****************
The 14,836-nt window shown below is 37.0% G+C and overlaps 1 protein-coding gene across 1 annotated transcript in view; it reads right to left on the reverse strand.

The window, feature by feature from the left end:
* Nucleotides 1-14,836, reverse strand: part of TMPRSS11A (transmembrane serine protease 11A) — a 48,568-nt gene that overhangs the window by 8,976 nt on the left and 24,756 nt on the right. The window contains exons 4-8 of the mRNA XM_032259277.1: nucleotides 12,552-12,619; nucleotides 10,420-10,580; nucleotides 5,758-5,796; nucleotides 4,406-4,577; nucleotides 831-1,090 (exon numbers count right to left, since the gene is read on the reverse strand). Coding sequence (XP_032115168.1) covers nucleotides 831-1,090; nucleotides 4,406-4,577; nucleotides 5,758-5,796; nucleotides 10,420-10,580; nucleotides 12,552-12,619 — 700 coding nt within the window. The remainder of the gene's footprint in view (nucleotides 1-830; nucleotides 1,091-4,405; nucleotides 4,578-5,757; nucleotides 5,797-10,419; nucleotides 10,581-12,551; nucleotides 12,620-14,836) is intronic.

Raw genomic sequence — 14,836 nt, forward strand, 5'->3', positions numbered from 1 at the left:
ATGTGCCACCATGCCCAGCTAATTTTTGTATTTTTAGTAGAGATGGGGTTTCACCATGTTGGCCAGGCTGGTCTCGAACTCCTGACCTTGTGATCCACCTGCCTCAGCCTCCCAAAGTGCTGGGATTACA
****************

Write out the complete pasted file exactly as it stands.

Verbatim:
The 14,836-nt window shown below is 37.0% G+C and overlaps 1 protein-coding gene across 1 annotated transcript in view; it reads right to left on the reverse strand.

The window, feature by feature from the left end:
* Nucleotides 1-14,836, reverse strand: part of TMPRSS11A (transmembrane serine protease 11A) — a 48,568-nt gene that overhangs the window by 8,976 nt on the left and 24,756 nt on the right. The window contains exons 4-8 of the mRNA XM_032259277.1: nucleotides 12,552-12,619; nucleotides 10,420-10,580; nucleotides 5,758-5,796; nucleotides 4,406-4,577; nucleotides 831-1,090 (exon numbers count right to left, since the gene is read on the reverse strand). Coding sequence (XP_032115168.1) covers nucleotides 831-1,090; nucleotides 4,406-4,577; nucleotides 5,758-5,796; nucleotides 10,420-10,580; nucleotides 12,552-12,619 — 700 coding nt within the window. The remainder of the gene's footprint in view (nucleotides 1-830; nucleotides 1,091-4,405; nucleotides 4,578-5,757; nucleotides 5,797-10,419; nucleotides 10,581-12,551; nucleotides 12,620-14,836) is intronic.

Raw genomic sequence — 14,836 nt, forward strand, 5'->3', positions numbered from 1 at the left:
ATGTGCCACCATGCCCAGCTAATTTTTGTATTTTTAGTAGAGATGGGGTTTCACCATGTTGGCCAGGCTGGTCTCGAACTCCTGACCTTGTGATCCACCTGCCTCAGCCTCCCAAAGTGCTGGGATTACA